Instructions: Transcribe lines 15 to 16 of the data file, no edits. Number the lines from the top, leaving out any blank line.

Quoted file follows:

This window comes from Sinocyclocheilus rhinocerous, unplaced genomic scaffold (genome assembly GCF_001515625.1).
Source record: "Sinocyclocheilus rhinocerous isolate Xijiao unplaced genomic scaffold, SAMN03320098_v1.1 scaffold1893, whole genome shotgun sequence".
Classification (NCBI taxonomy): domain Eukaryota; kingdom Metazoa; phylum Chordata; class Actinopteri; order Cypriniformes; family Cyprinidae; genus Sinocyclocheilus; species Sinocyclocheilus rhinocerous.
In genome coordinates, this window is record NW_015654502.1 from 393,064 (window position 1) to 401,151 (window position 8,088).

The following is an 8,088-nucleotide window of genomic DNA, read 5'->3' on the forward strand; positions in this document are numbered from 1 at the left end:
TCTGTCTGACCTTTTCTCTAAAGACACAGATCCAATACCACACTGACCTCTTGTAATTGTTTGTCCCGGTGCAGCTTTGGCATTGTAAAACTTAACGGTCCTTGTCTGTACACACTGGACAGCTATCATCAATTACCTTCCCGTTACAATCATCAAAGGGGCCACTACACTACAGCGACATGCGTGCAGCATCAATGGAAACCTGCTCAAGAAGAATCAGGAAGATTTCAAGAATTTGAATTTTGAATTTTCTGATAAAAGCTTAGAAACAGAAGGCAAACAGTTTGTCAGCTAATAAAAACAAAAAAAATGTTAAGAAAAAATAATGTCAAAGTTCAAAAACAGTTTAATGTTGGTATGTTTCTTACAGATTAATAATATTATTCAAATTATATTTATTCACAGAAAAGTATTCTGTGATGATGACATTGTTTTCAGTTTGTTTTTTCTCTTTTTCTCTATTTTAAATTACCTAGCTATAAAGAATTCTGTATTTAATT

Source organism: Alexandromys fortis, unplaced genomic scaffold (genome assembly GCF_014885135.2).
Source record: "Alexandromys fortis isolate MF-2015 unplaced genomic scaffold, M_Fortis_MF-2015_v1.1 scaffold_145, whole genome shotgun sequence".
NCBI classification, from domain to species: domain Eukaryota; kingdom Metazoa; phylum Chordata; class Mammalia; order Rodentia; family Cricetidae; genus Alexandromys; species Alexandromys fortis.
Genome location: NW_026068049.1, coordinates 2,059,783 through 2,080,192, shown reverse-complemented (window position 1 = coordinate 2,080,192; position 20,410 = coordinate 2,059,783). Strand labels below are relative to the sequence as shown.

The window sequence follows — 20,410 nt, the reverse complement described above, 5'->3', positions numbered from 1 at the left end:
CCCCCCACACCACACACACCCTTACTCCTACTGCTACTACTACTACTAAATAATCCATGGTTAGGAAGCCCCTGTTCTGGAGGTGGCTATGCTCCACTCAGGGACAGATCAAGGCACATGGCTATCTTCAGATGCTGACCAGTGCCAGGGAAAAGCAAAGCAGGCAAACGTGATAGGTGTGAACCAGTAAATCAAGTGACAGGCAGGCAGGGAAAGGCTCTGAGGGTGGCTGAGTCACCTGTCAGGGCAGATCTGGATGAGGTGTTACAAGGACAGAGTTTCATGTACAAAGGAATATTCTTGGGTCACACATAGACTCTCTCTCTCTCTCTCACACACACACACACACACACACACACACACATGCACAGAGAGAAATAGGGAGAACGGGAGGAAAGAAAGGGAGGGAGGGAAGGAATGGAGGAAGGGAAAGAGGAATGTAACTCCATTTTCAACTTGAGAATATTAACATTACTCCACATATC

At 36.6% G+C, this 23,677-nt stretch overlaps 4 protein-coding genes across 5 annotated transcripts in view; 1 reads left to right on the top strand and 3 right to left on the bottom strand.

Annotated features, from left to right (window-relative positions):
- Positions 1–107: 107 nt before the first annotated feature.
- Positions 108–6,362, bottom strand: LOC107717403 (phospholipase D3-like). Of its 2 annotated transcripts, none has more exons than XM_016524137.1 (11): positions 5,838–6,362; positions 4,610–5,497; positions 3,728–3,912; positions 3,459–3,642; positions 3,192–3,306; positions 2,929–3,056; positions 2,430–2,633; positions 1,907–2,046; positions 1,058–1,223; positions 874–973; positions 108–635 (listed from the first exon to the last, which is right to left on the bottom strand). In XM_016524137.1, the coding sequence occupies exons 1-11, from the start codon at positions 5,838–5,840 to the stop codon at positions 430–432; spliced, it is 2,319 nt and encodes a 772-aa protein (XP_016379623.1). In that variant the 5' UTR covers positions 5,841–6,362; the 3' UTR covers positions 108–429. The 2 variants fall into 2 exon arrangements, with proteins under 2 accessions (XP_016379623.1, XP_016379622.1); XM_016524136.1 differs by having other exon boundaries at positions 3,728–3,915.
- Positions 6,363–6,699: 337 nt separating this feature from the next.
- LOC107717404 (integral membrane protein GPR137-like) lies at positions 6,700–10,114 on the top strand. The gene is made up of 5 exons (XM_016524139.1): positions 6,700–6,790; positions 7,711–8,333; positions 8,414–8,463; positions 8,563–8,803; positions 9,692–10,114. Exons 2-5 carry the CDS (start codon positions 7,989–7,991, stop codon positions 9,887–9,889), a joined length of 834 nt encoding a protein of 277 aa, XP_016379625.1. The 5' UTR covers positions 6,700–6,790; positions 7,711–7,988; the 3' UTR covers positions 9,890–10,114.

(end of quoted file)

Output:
- Positions 1–107: 107 nt before the first annotated feature.
- Positions 108–6,362, bottom strand: LOC107717403 (phospholipase D3-like). Of its 2 annotated transcripts, none has more exons than XM_016524137.1 (11): positions 5,838–6,362; positions 4,610–5,497; positions 3,728–3,912; positions 3,459–3,642; positions 3,192–3,306; positions 2,929–3,056; positions 2,430–2,633; positions 1,907–2,046; positions 1,058–1,223; positions 874–973; positions 108–635 (listed from the first exon to the last, which is right to left on the bottom strand). In XM_016524137.1, the coding sequence occupies exons 1-11, from the start codon at positions 5,838–5,840 to the stop codon at positions 430–432; spliced, it is 2,319 nt and encodes a 772-aa protein (XP_016379623.1). In that variant the 5' UTR covers positions 5,841–6,362; the 3' UTR covers positions 108–429. The 2 variants fall into 2 exon arrangements, with proteins under 2 accessions (XP_016379623.1, XP_016379622.1); XM_016524136.1 differs by having other exon boundaries at positions 3,728–3,915.